The final release weekend in September isn’t loaded with releases like some of the previous weeks, but there’s still some interesting options. So, let’s get to it.
Dear Evan Hansen (Theaters)
Writers: Steven Levenson, Justin Paul, & Benj Pasek | Director: Stephen Chbosky
Starring: Ben Platt, Julianne Moore, & Kaitlyn Dever
I’ve been seeing trailers for this movie for what feels like forever; at least all year. Back when M. Night Shyamalan’s Old had it’s theatrical run back in July, somebody out there on the internet used Ben Platt’s picture on the poster (like the one above) and swapped out the titles. Unfortunately, I haven’t been able to decouple the idea since there’s a good chance it is going to have an effect on my perception of the movie. Platt won a Tony for his portrayal of this character on Broadway, so I’m sure he’s more than capable. The general consensus among critics hasn’t been good at all, but the audience score from Rotten Tomatoes is very positive.
Birds of Paradise (Theaters + Amazon Prime Video)
Screenplay: Sarah Adina Smith| Director: Sarah Adina Smith
Starring: Diana Silvers, Kristine Froseth, & Jacqueline Bissett
Based on the book by A.K. Small, this movie follows the rivalry and friendship of two ballet dancers at an elite dance academy in Paris as the compete for a contract with the country’s premiere opera company. This isn’t the first movie about the ultra-competitive nature of these institutions and it looks like there are definitely some elements of Black Swan here, both visually and contextually, so if you enjoyed Darren Aronofsky’s 2010 film then you may enjoy this one as well.
The Guilty (Theaters + Netflix Oct. 1)
Adapted Screenplay: Nic Pizzolatto| Director: Antoine Fuqua
Starring: Jake Gyllenahaal, Riley Keough, & Peter Sarsgaard
Netflix must have confidence in this adaptation of Gustav Möller’s 2018 Danish film that he co-wrote with Emil Nygaard Albertsen because they are giving it a stand-alone theatrical release before bringing back to stream on the mothership a week later. It looks like a very tense crime thriller and I like all the players involved. You can’t got wrong with Jake Gyllenhaal playing the lead as a 9-1-1 dispatcher who gets sucked into an active kidnapping. He’s reuniting with his director on Southpaw, Antonie Fuqua who’s made so many films I like and that alone is plenty. Nic Pizzolatto (writer/creator of True Detective) worked with Fuqua on The Magnificent Seven and adapted this screenplay, so I have full confidence.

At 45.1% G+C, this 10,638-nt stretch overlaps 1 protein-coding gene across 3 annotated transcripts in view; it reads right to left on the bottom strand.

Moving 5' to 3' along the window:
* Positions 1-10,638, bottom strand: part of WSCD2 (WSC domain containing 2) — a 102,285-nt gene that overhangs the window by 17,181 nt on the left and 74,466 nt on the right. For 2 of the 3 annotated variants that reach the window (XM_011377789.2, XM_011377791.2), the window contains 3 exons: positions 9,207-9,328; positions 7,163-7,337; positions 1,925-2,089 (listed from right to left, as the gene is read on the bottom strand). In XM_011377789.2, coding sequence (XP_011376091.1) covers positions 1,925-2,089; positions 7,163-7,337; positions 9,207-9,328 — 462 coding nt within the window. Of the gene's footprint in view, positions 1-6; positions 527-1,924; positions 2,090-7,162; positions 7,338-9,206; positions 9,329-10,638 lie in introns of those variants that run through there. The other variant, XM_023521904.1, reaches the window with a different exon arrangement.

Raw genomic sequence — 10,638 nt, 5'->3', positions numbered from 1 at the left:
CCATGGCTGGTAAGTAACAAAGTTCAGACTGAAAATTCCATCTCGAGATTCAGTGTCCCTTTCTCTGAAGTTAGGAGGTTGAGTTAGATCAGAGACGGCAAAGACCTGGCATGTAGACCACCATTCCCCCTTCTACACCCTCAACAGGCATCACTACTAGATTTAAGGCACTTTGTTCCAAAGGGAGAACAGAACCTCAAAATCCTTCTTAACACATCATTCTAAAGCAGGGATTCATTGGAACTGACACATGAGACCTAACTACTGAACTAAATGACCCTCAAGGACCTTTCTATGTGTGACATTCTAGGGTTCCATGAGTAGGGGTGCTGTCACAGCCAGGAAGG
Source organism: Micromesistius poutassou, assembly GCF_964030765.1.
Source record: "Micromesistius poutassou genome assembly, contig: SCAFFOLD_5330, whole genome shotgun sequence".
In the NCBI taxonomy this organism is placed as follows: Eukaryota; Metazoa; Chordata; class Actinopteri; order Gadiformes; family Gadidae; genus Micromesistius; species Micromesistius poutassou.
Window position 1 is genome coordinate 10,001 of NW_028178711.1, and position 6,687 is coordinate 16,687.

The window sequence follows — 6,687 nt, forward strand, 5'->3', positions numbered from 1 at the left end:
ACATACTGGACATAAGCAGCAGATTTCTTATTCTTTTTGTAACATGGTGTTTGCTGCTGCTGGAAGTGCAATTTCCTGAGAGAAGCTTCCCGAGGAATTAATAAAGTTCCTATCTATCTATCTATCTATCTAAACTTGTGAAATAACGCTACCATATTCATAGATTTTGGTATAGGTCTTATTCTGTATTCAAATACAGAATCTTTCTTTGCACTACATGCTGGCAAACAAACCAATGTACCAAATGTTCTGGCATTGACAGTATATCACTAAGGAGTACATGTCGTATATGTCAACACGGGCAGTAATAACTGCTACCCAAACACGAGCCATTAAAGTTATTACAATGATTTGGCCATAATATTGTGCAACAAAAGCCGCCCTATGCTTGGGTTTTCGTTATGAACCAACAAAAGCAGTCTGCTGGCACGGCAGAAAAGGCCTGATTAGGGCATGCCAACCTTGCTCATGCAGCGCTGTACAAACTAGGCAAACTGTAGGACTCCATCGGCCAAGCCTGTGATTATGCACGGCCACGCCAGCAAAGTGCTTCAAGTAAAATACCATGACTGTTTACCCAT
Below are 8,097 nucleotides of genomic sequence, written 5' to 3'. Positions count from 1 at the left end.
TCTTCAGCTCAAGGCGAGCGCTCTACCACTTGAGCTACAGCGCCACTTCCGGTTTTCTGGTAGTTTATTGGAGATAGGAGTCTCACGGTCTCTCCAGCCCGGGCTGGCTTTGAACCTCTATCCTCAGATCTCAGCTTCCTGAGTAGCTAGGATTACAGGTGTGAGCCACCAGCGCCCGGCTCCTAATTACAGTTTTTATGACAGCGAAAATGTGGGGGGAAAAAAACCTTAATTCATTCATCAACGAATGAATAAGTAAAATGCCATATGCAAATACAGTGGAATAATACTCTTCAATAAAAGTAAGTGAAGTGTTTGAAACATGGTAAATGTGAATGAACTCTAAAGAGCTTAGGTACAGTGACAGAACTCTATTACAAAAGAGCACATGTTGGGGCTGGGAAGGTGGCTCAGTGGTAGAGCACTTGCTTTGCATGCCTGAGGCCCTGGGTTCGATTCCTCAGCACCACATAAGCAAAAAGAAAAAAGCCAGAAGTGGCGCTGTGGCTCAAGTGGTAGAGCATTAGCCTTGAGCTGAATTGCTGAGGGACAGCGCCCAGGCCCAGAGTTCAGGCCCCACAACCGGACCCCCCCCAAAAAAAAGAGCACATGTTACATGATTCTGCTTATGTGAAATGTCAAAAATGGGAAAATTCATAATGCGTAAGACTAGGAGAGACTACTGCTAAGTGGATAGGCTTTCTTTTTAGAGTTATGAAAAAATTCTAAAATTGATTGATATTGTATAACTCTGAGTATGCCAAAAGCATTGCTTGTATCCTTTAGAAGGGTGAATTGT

I’m Your Man (Theaters)
Writers: Maria Schrader & Jan Schomburg | Director: Maria Schrader
Starring: Marren Eggert, Dan Stevens, & Sandra Hüller
I’s always interested in films that don’t get the spotlight and this one, based on Emma Braslavsky’s short story, is a perfect antidote to the mainstream. In a bid to secure funding for her project, a scientist reluctantly agrees to participate in a Turing-test of sorts for a robot that looks human and is designed to make her happy. This German film by Maria Schrader looks very cute and emotionally genuine, which could turn out to be a very interesting portrait of love in a vacuum. It’ll probably be hard to find, but it you’re into indie and foreign cinema, you probably know where to look.
The Starling (Theaters + Netflix)
Writer: Matt Harris | Director: Theodore Melfi
Starring: Melissa McCarthy, Chris O’Dowd,
Last but not least, Netflix double dips with new releases this weekend offering us Melissa McCarthy’s second movie of 2021 for the streaming giant. Hidden Figures director Theodore Melfi directs this story of a couple that’s torn apart by the loss of a pregnancy until a little bird shows up to help them work their way through it. McCarthy has shown some impressive range, given the right role, and she’s supported here by Chris O’Dowd, Kevin Kline (who’s great but I haven’t seen in a long time), and surprisingly NOT Bobby Cannavale. For the right audience, I expect this movie will work as intended but it’s probably not going to land with the fans of McCarthy’s more slapstick efforts.
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